When Cost Cutting Becomes Profit Cutting

Posted on
May 19, 2020

By: Dustin Sawyer, Laboratory Director

In times of scarcity – such as the current state of our world- it can feel as though decisions have greater consequences than ever. It isn’t uncommon, then, for a desire to seek information that will help make the best decisions possible. But what about when the decision is being made about the financial future, in a time of financial scarcity, and the information needed will cost some of the very money that is meant to be saved? When considering tough economic decisions, look to the return on investment, or ROI, of spending choices.

ROI is an easy calculation when a spending decision will pay back some kind of dividend. These dividends can be straightforward, such as earning interest or opening a new revenue stream. Or they can be more nebulous, such as increased efficiency or decreased future spending. In either case, if there is a direct financial result from a financial decision, a gut feel usually results in a spending decision within a fairly short time. However, when it’s more difficult to draw a direct link between a spending decision and economic return, this situation can lead to a strange paradox in which seeking the information that will help make sound financial decisions is foregone because the cost of the information itself goes against the goal of saving money.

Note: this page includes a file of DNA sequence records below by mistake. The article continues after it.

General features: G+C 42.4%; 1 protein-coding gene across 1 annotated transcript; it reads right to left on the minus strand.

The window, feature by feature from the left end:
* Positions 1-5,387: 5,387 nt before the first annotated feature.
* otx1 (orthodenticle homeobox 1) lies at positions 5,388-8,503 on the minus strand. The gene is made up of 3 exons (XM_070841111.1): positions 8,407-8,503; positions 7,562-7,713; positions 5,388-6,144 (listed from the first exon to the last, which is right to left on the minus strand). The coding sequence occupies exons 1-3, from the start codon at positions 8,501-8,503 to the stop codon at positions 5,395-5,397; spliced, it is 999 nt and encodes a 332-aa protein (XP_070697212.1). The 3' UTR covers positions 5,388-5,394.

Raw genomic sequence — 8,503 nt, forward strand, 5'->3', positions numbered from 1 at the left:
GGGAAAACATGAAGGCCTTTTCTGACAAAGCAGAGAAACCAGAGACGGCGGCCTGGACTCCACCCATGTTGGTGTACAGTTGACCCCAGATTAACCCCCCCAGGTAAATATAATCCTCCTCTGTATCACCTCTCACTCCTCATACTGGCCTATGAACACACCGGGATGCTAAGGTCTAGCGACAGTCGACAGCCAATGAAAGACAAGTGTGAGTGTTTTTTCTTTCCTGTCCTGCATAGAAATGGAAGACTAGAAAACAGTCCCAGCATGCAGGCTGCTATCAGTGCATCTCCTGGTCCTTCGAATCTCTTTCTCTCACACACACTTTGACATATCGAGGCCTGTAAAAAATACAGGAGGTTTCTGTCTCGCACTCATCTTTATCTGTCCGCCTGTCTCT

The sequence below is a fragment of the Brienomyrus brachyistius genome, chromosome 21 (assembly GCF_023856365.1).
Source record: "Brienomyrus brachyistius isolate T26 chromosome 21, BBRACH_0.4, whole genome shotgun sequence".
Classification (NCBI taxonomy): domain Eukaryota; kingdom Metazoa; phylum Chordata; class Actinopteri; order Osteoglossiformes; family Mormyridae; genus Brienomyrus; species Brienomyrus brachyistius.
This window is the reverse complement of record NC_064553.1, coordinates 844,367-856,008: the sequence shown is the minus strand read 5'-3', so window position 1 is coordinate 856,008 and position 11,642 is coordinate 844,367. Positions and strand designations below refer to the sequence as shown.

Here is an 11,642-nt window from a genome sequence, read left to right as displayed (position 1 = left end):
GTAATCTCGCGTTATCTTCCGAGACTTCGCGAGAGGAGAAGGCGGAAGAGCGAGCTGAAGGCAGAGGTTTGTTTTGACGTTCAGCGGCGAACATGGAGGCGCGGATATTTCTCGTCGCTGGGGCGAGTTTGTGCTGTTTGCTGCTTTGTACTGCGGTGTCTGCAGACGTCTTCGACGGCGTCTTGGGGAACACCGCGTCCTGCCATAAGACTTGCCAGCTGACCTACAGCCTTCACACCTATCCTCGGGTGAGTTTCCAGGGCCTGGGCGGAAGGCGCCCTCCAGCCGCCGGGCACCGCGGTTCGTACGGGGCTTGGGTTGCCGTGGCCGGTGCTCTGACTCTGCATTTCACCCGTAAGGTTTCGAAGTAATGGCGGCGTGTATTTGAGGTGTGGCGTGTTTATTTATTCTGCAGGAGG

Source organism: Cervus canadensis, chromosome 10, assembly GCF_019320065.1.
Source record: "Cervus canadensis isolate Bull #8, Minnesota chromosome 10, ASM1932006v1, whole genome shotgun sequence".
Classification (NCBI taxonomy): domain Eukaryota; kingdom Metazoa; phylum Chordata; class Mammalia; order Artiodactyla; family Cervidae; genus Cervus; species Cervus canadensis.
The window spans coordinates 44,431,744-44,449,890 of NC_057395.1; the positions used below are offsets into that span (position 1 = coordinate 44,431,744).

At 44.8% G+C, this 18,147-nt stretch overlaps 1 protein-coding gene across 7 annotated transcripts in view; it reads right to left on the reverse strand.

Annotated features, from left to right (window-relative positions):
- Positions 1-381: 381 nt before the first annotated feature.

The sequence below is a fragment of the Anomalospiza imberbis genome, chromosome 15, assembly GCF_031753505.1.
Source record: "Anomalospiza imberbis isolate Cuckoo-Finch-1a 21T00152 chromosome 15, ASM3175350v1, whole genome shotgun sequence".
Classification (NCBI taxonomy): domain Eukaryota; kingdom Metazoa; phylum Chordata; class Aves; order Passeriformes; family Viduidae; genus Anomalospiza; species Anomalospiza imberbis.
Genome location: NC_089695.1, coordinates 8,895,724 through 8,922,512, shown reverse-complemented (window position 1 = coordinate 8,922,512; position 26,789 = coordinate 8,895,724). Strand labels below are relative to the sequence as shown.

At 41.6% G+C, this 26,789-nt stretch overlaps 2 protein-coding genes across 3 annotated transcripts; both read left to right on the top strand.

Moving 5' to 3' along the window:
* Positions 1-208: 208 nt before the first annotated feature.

Ultimately, well-informed decision making is key, but how is the very information that guides such decisions valued? Teams of professionals are invoked to help make these important decisions. Doctors help with health, financial planners assist with retirements, nutritionists support animal health, and agronomists bolster crop growth. When the chips are down and the decisions are going to have more dramatic consequences than usual, the last thing to deny these trusted partners is accurate and timely information.

According to the USDA’s Farm Service Agency (FSA), 19.4 million acres of crop land were not planted in 2019. That is the highest prevent-plant acreage on record since the FSA began releasing the report. It was thought that there would be increased pressure to push production on the acreage that did get planted, as the United States would have a deficit to make up with all of that cropland out of production. Soil labs across the country braced for an influx of in-season testing such as the pre-sidedress nitrate test (PSNT) and plant tissue tests. The opposite ensued. In-season testing dropped to the lowest point in years. Those farmers who did manage to get a crop planted decided to cut spending on the information that their industry partners needed to help them be successful.

This year, better planting conditions exist and planting is progressing faster than average in many states. However, a different version of economic uncertainty looms. When strategizing for the uncertain future, it’s important to keep one goal in mind: profit. When agronomists were asked why in-season testing volume dropped off so significantly in 2019, at a time when production was more important than ever, much like the farmers, they responded that it was a cost-cutting measure. The irony is that on a per-acre basis, agronomic testing is one of the lowest-cost inputs on the farm. These crucial measurements provide valuable insights regarding where fertilizer can be cut back, or where a micronutrient application may boost crop yield. They deliver the information that showcases where to spend production money – and how to do so with a scalpel, not a hatchet. Because in the end, profit isn’t a game of not spending money. Profit is about spending money wisely, and that can only be achieved with accurate information.

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